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# e is irrational

We have the series

$e^{{-1}}=\sum_{{k=0}}^{\infty}{(-1)^{k}\over k!}$ |

Note that this is an alternating series and that the magnitudes of the terms decrease. Hence, for every integer $n>0$, we have the bound

$0<\left|\sum_{{k=0}}^{{n}}{(-1)^{k}\over k!}-e^{{-1}}\right|<{1\over(n+1)!},$ |

by the Leibniz’ estimate for alternating series. Assume that $e=n/m$, where $m$ and $n$ are integers and $n>0$. Then we would have

$0<\left|\sum_{{k=0}}^{{n}}{(-1)^{k}\over k!}-{m\over n}\right|<{1\over(n+1)!}.$ |

Multiplying both sides by $n!$, this would imply

$0<\left|\sum_{{k=0}}^{{n}}{(-1)^{k}n!\over k!}-m(n-1)!\right|<{1\over n+1},$ |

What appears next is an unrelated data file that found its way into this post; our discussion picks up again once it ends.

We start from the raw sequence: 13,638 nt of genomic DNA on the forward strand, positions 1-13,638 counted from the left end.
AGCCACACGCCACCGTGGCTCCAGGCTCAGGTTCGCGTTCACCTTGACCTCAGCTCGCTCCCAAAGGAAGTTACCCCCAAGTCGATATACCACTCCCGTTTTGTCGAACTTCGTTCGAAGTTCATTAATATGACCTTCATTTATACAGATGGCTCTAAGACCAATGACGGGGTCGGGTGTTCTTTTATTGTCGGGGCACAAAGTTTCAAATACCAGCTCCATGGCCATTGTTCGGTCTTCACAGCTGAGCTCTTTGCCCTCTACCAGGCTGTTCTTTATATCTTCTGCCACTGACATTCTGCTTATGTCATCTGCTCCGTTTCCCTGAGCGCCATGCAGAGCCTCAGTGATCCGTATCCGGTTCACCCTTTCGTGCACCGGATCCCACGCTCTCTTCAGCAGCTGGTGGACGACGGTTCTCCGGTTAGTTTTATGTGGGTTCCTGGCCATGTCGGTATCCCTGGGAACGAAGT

which is a contradiction because every term in the sum is an integer, but there are no integers between $0$ and $1/(n+1)$.

Related:

LeibnizEstimateForAlternatingSeries

Type of Math Object:

Proof

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Reference

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## Mathematics Subject Classification

11J82*no label found*11J72

*no label found*

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